Access report

To read the full report, see the following: How We Win! A Qualitative Review of Successful Climate Justice Campaigns in North America in the Last 20 Years.

You can also read the Climate Justice Organizing Hub’s summary of the report, case studies and key takeaways here.

Ingredients

Base Ingredients

1. Direct Action

All of the campaigns participated in a form of direct action (i.e. physical disruption). Tactics varied, including protests, marches, sit-ins, civil disobedience and blockades.

Direct actions that increase project costs and delays are cited by companies as a factor of project cancellation. For example the Mi’kmaq resistance, led by Indigenous communities, used blockades which led to the cancellation of a fracking project.

Mi’kmaq women from Elsipogtog First Nation. Credit: Miles Howe

 

Power

Power mapping can help focus your action.

“Without defining what needs to happen for the project to be stopped, we can’t tailor our actions to target the right people. And I think that’s been a challenge, is figuring out who is an effective target… We need to actually target the people and the entities that have the power to change what we’re trying to change.”  -TMX pipeline organizer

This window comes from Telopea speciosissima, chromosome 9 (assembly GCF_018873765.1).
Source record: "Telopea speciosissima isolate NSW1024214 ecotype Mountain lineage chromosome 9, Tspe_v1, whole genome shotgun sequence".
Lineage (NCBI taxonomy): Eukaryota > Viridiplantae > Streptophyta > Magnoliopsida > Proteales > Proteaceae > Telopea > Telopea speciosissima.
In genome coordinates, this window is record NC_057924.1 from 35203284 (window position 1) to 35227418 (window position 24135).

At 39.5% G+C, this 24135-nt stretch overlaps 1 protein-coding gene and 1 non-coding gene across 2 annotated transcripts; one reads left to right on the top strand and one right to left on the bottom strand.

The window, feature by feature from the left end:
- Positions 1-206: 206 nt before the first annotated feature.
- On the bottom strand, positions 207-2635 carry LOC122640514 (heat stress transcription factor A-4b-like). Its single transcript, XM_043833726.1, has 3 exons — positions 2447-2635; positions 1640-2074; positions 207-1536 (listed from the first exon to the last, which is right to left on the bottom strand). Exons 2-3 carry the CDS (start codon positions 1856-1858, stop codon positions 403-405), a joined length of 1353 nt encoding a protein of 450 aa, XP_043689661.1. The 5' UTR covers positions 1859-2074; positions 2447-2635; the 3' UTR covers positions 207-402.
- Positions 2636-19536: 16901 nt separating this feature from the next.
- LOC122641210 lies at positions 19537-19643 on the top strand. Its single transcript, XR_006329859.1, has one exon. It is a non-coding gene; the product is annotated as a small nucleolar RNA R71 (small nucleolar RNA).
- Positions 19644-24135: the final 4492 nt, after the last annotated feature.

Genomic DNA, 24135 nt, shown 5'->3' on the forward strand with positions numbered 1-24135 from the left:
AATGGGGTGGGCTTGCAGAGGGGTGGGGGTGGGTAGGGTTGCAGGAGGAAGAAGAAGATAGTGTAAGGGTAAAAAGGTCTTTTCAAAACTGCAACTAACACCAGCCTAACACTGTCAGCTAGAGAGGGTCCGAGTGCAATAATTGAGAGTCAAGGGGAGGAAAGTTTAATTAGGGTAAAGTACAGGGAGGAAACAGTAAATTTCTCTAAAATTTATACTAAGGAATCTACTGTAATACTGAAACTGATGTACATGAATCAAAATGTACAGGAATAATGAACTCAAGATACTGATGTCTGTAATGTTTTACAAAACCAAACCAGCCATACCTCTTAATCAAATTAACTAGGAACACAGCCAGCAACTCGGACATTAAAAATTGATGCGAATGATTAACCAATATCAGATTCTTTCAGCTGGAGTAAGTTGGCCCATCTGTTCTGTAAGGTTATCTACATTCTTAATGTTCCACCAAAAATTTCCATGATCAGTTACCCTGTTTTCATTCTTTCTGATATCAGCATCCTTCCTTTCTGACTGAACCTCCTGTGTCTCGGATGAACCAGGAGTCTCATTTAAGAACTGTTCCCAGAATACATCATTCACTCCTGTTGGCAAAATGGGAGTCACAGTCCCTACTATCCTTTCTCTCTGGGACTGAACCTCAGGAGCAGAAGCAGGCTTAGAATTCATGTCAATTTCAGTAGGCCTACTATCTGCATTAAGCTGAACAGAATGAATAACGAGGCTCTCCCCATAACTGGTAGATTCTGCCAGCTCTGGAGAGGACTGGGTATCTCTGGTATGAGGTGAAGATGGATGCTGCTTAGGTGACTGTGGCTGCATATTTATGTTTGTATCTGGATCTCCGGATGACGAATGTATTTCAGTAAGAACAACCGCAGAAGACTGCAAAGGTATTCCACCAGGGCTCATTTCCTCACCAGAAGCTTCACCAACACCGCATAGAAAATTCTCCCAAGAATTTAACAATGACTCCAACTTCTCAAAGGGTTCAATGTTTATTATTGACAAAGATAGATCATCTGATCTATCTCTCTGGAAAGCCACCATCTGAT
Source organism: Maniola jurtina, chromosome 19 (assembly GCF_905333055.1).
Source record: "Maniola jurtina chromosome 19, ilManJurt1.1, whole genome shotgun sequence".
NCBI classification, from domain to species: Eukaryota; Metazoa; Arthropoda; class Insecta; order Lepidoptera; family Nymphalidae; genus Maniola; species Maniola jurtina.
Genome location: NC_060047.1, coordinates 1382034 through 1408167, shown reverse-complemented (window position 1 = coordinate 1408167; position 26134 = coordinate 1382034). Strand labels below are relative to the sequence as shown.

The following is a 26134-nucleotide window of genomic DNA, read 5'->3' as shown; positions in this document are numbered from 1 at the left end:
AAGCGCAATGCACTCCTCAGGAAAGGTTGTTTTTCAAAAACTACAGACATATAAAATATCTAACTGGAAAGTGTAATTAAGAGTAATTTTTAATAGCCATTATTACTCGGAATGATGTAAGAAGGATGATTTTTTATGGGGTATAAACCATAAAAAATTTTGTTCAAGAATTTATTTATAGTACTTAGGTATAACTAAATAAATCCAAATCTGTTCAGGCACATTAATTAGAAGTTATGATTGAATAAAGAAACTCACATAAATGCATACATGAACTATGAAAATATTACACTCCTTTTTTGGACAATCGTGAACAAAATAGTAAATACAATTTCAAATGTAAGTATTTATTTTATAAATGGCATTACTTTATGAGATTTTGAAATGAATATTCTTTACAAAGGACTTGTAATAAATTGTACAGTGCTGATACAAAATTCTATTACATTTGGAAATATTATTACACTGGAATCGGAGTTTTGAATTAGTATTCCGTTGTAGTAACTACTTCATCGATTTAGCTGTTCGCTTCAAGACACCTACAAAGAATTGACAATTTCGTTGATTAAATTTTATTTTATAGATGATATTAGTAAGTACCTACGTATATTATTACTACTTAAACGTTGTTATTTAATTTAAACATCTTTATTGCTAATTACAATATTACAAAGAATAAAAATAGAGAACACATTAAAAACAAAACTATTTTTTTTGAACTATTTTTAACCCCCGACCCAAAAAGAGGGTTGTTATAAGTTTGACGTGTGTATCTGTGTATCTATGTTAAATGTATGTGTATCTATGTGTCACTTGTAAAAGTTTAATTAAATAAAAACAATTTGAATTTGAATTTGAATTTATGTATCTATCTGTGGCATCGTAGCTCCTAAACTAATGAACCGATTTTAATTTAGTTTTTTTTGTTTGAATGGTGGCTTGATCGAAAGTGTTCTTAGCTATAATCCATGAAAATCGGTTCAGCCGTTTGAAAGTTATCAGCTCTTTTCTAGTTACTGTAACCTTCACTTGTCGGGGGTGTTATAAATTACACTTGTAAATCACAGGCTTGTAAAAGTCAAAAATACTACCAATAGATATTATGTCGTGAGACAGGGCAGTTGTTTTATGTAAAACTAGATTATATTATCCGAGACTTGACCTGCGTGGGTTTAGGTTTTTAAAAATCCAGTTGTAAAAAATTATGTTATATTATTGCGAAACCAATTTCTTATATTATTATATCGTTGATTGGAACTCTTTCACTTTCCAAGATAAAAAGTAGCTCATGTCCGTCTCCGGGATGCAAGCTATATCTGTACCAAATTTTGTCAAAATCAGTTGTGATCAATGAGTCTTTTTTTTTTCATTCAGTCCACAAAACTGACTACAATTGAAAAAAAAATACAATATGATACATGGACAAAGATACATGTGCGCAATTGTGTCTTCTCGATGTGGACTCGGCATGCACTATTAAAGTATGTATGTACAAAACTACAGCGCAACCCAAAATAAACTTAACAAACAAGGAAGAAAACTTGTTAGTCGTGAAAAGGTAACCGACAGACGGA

Solidarity

Tie solidarity with other movements into your narrative.

“At the time of the shutdown Canada movement… when the entire world was watching what was going on [with Wet’suwet’en Nation defending against the CGL pipeline, there were narratives], built between what was going on out west and what was going on here, tying it to basically being the same colonial projects that were being forced down the throat of Indigenous communities.” – GNL Quebec pipeline organizer

 

2. Diverse Social Movement Participants

Climate justice campaigns that have been successful in the last 20 years across Turtle Island (North America) have been initiated and led by impacted communities, most of which were Indigenous communities.

Allies

When locally impacted communities and activist allies are supported by environmental NGOs, the chance of success increases.